30 March 2005

Colleen Beitel, Marie Dearstyne, Carla Ellingson, Roslyn Hanson & Rochelle Williams

Heros and Warriors all of them...


Flood of 911 Calls Builds Bridge for Future
By Larry Oakes
Star Tribune

BEMIDJI, MINN. -- As shots rang out in Red Lake High School, frantic students and staff members dialed 911.

The calls quickly overwhelmed the Indian reservation's emergency dispatch switchboard and began rolling over to 911 operators in Bemidji, 35 miles away. Across the miles, dozens of voices made pretty much the same desperate plea: "Someone's shooting people. Help us. Hurry."

Sitting in front of banks of computers, five Beltrami County dispatchers took the calls. Their supervisor, Beryl Wernberg, believes they and their counterparts in Red Lake saved lives Monday.

Trained for a variety of scenarios, including this one, the dispatchers had a reflexive set of crucial, potentially life-saving responses for each caller: "Yes, we know. Help is coming. Be calm. Stay low. Go into a room and lock the door. Hide."


"We don't advise people to confront someone who is bent on destruction," said Wernberg, recalling in an interview the tense moments and difficult hours after Monday's shootings. "They followed their training exactly."

Know their names

Beltrami County Sheriff Keith Winger declined Friday to release recordings or transcripts of the 911 calls, saying they first must be reviewed by FBI investigators who are reconstructing the shootings moment by moment. He also declined to let the five dispatchers be interviewed while the investigation is in progress.

But he and Wernberg had high praise for the dispatchers' handling of the calls and said the public should know their names: Colleen Beitel, Marie Dearstyne, Carla Ellingson, Roslyn Hanson and Rochelle Williams.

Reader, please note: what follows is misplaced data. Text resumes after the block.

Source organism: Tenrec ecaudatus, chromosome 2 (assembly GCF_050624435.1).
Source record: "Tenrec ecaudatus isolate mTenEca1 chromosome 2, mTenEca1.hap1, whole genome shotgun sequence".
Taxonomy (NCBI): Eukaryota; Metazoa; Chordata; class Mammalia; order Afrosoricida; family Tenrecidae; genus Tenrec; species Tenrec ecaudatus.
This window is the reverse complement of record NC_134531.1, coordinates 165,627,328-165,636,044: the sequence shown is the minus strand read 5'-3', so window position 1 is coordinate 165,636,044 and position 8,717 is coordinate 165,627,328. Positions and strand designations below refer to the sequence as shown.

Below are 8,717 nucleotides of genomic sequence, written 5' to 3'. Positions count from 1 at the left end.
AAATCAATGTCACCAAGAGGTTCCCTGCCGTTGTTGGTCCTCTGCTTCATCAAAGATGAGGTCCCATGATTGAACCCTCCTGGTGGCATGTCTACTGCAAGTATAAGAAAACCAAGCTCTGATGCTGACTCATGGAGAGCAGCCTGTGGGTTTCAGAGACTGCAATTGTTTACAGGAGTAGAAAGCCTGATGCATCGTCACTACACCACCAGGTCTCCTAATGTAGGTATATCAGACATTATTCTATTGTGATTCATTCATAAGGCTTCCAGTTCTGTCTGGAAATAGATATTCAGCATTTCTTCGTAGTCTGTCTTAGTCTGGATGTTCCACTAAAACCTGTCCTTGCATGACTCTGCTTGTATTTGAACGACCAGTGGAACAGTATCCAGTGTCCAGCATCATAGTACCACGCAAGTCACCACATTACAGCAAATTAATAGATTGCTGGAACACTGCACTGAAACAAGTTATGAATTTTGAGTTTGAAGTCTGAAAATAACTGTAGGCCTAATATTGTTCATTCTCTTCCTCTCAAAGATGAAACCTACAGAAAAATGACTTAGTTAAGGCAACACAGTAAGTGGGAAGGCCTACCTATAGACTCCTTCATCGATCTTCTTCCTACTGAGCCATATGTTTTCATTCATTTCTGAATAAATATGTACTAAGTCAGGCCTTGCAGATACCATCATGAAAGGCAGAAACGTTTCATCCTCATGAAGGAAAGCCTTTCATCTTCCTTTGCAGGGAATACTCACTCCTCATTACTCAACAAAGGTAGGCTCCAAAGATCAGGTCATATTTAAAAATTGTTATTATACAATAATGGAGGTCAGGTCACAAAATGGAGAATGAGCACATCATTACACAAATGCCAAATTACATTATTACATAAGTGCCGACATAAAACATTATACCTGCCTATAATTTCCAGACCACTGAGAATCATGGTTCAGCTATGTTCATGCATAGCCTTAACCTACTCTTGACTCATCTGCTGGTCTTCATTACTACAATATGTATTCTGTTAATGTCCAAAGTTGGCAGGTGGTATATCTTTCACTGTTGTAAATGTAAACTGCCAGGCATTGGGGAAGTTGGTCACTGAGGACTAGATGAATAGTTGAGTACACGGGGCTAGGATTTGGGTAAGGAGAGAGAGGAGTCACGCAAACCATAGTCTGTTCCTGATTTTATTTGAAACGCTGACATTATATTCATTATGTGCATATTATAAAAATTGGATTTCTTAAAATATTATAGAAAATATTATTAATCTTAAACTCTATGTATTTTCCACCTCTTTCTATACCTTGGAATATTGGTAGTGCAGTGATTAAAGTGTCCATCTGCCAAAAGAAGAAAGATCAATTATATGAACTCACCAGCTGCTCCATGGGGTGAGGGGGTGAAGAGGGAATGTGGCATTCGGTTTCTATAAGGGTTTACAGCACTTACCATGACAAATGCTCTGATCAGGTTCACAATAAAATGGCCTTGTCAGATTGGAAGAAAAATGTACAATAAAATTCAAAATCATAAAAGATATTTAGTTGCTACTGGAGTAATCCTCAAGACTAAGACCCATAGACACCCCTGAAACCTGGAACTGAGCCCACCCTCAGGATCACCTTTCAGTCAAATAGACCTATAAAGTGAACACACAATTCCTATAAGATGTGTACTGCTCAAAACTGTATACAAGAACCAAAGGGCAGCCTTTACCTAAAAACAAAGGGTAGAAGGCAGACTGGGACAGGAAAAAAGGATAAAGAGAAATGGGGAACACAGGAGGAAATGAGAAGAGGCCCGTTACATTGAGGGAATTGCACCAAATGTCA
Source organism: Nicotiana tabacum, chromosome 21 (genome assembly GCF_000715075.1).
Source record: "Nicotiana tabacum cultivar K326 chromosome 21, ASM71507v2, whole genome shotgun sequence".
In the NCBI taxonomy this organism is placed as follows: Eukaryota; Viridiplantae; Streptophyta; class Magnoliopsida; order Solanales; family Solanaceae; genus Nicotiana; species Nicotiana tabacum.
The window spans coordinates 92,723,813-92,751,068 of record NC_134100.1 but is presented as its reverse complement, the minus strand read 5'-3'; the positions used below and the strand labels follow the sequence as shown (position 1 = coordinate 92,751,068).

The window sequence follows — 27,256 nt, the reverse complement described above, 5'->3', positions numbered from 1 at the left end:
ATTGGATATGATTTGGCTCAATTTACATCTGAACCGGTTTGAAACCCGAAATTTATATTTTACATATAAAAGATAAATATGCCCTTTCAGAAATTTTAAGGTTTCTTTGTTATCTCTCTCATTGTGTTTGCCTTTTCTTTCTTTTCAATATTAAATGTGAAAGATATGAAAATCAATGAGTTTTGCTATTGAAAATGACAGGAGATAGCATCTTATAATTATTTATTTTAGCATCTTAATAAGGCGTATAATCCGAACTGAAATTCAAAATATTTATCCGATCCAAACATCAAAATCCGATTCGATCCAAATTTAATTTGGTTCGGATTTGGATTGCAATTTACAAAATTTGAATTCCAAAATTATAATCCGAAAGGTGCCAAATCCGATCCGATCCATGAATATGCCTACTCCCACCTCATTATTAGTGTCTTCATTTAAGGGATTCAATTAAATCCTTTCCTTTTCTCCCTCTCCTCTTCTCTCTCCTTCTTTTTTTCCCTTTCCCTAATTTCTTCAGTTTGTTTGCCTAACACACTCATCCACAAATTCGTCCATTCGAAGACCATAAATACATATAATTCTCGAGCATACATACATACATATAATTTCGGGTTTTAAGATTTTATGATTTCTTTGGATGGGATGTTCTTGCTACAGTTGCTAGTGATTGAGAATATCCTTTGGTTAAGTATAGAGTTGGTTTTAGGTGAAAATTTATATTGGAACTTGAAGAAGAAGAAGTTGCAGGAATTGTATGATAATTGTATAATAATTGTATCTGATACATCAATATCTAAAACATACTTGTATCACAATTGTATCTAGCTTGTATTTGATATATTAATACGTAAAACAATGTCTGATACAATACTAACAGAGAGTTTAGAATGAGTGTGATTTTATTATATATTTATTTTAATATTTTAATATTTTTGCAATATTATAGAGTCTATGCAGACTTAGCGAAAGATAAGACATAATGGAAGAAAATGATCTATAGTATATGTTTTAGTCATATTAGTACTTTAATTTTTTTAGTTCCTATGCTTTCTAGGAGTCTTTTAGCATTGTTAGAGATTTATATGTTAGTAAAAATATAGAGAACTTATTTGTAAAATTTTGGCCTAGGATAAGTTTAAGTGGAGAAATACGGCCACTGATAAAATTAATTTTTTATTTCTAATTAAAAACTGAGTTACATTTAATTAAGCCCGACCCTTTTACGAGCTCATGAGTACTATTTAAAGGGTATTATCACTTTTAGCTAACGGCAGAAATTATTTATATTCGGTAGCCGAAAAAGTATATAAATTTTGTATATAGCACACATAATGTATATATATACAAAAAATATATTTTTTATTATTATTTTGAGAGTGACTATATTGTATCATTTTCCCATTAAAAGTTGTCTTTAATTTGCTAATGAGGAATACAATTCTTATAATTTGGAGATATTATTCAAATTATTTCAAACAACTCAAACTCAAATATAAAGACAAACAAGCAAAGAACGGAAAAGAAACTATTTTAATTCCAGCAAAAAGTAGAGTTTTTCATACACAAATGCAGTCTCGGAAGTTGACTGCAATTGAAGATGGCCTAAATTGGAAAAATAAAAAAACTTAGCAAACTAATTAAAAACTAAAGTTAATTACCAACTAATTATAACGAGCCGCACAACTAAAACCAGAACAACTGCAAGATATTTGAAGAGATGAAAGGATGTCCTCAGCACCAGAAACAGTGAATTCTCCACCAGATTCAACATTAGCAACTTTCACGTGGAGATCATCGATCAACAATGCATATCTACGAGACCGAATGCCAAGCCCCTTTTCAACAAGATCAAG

It was Beitel, said Wernberg, who took the all-important call from a female security guard in the school, kept her on the line and got her patched through in a three-way hookup with the Red Lake police.

"She was able to keep telling Colleen where in the building the shots were coming from, and we were able to relay that information. At the same time, she was moving through the hallways, warning kids to get in the rooms."

Wernberg said that extensive training allowed the dispatchers to handle the calls dispassionately: "You run on automatic. If you had to sit there and think, you'd be wasting time and maybe a life."

Still, it was impossible, Wernberg said, for the dispatchers not to feel for their fellow dispatchers in Red Lake, knowing that they were taking calls from their own children's school.

Outpouring of help

There was an outpouring of emergency aid from other towns, too.

Ambulances came speeding from as far away as Longville and Bigfork, mostly as back-up, to stand by and handle any routine emergencies that might crop up in places that had diverted emergency vehicles to Red Lake.

If there are silver linings to the tragedy, Winger said, one might be that emergency workers forged a strong bond with their counterparts on the reservation, making past uncertainties and misunderstandings over jurisdiction and cultural differences seem paltry.

"In a crisis, you forget about obstacles and run to the aid of your neighbors," he said. "Maybe we'll see barriers come down."


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